An unpublished opinion of the North Carolina Court of Appeals does not constitute controlling legal authority. Citation is disfavored, but may be permitted in accordance with the provisions of Rule 30(e)(3) of the North Carolina Rules of Appellate Proced ure.

NO. COA03-1356


Filed: 20 July 2004


         v.                        Pitt County
                                Nos. 02 CRS 56387-88

    Appeal by defendant from judgment entered 20 February 2003 by Judge Jerry R. Tillett in Pitt County Superior Court. Heard in the Court of Appeals 5 July 2004.

    Attorney General Roy Cooper, by Special Deputy Attorney General John R. Corne, for the State.

    Mark A. Key for defendant-appellant.

    STEELMAN, Judge.

    On 9 September 2002, defendant was indicted on charges of trafficking in cocaine by possession, possession of drug paraphernalia, and wanton injury to personal property. The case was tried at the 19 February 2003 Criminal Session of Pitt County Superior Court.
    The evidence presented at trial tended to show the following: On 17 May 2002, Investigators Vidale Barfield, Rose Edmonds, Tim McInerney, and Officer Keith Knox, all of the Greenville Police Department, went to 105 Toby Circle to execute a search warrant. Investigator Edmonds had received information from a confidential source that Donnie Powell was selling controlled substances from apartment A7.     The officers arrived at the address in a van. As soon as the door to the van opened, Investigator Barfield saw defendant and Carl Jerome standing near the right corner of the building. When Investigator Barfield exited the van, defendant ran toward the rear of the building and Investigator Barfield gave chase. Defendant attempted to climb over a fence, but his head became lodged in some shrubbery. Investigator Barfield grabbed defendant by one of his legs and tried to pull him back. Defendant struggled with Investigator Barfield and kicked off his glasses. Investigator Barfield then heard Investigator McInerney running up and yelling that “[He's] throwing it, he's throwing it.” Investigator Barfield then saw a “white hard like round substance” fly from defendant's person. Investigator McInerney pointed in the direction of where defendant threw the object, and Officer Knox went to the area where Investigator McInerney was pointing and found a “cookie” of crack cocaine. The cocaine was found in an open area about five feet from the fence defendant was trying to climb. The "cookie" tested positive for cocaine and weighed 57.5 grams.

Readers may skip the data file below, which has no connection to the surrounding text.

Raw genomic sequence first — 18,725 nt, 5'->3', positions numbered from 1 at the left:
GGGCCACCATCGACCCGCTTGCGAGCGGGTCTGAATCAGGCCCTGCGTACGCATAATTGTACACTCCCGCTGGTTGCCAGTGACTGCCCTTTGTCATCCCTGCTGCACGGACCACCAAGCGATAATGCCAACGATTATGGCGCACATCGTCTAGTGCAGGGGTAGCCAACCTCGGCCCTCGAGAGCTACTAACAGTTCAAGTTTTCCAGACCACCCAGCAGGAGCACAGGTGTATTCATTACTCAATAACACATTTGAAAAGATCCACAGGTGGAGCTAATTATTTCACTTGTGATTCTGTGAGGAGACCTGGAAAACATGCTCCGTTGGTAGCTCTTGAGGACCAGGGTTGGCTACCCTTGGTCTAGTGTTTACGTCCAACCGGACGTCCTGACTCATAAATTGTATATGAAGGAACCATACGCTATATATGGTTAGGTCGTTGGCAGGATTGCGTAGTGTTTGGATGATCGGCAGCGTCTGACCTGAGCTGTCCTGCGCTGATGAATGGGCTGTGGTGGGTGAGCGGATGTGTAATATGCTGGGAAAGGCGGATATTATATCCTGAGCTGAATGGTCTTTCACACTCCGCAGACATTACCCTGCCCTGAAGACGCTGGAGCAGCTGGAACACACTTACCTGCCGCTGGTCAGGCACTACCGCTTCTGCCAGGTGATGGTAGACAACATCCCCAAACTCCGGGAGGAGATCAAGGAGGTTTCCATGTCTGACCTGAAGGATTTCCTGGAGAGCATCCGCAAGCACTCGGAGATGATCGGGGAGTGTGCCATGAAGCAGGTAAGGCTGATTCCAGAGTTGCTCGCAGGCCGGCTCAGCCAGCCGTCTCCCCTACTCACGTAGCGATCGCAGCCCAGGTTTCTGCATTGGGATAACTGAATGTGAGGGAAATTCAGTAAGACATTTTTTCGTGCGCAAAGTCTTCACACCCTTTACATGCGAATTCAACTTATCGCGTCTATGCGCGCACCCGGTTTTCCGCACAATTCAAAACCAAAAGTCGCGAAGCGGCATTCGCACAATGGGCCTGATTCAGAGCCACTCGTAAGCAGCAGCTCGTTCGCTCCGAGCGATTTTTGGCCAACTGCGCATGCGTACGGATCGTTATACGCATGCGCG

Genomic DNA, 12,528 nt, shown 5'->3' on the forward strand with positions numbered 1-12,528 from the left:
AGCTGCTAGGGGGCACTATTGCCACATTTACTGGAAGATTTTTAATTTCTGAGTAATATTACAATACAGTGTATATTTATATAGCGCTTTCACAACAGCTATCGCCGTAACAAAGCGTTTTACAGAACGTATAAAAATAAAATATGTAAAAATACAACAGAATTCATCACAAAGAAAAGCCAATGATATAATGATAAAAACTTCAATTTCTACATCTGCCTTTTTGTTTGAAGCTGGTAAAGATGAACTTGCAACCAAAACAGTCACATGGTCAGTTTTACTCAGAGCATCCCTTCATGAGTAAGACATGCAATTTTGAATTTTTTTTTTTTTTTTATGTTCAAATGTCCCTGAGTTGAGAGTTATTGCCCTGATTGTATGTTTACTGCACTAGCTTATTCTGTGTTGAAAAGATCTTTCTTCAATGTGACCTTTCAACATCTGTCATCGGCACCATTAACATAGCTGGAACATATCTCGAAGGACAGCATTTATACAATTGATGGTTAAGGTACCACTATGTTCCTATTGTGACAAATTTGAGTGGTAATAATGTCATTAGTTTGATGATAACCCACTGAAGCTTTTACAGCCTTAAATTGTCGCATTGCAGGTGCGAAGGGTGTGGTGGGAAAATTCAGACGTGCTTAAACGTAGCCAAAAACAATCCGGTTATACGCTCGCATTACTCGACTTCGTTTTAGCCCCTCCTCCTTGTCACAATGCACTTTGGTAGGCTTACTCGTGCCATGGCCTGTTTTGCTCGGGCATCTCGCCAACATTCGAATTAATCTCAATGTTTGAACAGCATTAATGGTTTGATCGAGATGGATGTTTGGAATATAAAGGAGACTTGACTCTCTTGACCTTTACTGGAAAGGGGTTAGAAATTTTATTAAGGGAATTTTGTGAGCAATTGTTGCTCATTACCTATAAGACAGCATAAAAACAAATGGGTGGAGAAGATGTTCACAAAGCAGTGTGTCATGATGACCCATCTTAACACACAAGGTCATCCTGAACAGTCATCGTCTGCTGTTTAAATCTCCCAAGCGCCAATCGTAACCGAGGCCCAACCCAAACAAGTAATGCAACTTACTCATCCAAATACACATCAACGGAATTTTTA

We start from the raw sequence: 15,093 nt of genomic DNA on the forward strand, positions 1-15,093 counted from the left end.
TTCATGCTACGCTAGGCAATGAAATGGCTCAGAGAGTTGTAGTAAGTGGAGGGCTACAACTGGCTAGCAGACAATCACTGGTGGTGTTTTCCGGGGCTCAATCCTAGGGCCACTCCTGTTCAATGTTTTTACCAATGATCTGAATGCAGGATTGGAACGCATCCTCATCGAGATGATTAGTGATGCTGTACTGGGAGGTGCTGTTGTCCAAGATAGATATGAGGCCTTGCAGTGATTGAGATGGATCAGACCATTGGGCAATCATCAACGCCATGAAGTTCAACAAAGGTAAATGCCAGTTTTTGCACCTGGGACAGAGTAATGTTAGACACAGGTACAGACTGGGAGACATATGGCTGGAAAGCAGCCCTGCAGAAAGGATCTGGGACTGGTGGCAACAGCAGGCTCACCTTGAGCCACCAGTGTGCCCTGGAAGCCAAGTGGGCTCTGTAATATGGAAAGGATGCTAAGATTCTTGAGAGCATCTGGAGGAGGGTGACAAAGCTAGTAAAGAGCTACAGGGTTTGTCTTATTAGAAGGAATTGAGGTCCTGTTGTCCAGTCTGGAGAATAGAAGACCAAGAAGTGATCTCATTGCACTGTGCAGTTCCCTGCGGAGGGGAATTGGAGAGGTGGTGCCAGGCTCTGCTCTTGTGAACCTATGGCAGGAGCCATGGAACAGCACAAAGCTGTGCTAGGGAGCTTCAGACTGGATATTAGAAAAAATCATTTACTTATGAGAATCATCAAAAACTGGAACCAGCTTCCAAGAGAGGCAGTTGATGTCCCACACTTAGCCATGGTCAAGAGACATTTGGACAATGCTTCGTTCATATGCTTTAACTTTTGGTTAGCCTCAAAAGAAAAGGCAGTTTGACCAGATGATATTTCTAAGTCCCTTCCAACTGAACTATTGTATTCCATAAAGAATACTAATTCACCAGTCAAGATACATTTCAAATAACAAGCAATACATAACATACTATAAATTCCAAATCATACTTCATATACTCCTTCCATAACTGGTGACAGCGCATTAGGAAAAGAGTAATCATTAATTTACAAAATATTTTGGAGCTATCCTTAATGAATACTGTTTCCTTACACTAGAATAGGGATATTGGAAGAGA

Prior to trial, defendant pled guilty to possession of drug paraphernalia and wanton injury to personal property. Defendant was subsequently convicted by a jury of trafficking in cocaine by possession and sentenced to the statutorily mandated term of thirty-five to forty-two months imprisonment. Defendant appeals.
    Defendant first argues that the trial court erred by denying his motion to dismiss because there was insufficient evidence that he possessed the cocaine. Defendant contends that he had neitheractual nor constructive possession of the cocaine. Additionally, defendant notes that the cocaine was found in the exact spot where the search warrant indicated Powell stored drugs.
    After careful review of the record, briefs, and contentions of the parties, we find no error. To survive a motion to dismiss, the State must present substantial evidence of each essential element of the charged offense. State v. Cross, 345 N.C. 713, 716-17, 483 S.E.2d 432, 434 (1997). “'Substantial evidence is relevant evidence that a reasonable mind might accept as adequate to support a conclusion.'” Id. at 717, 483 S.E.2d at 434 (quoting State v. Olson, 330 N.C. 557, 564, 411 S.E.2d 592, 595 (1992)).
    "A person has actual possession of a substance if it is on his person, he is aware of its presence, and either by himself or together with others he has the power and intent to control its disposition or use.” State v. Reid, 151 N.C. App. 420, 428-29, 566 S.E.2d 186, 192 (2002)(citations omitted). Here, Investigator McInerney testified that he came upon Investigator Barfield “tussling” with defendant and saw defendant throw an object. Investigator McInerney yelled to Investigator Barfield that defendant was throwing something, and Investigator Barfield testified that he then saw “a white hard like round substance in like a shiny plastic container fly out from . . . [defendant's] person.” Investigator McInerney pointed out to Officer Knox where defendant threw the object, and Officer Knox ran to where Investigator McInerney pointed and located a “cookie” of crack cocaine in a plastic bag. Based on this evidence, in the lightmost favorable to the State, a jury could have found that defendant knowingly possessed the cocaine found by Officer Knox.
    Defendant next argues that the trial court committed plain error by admitting testimony of previous encounters between defendant and the police. Defendant contends that this testimony should have been excluded under Rule 404(b) as prejudicial character evidence. However, we decline to review this assignment of error. Defendant did not object at trial or move to strike the challenged testimony. Further, defendant failed to contend plain error with respect to this issue in his assignment of errors. Therefore, he has waived review of this issue. State v. Flippen, 349 N.C. 264, 274-275, 506 S.E.2d 702, 710 (1998); N.C. R. App. P. 10(c)(4). Defendant's other assignment of error is not argued in his brief and is deemed abandoned. N.C. R. App. P. 28(a), 28(b)(6).
    Judges HUDSON and THORNBURG concur.
    Report per Rule 30(e).

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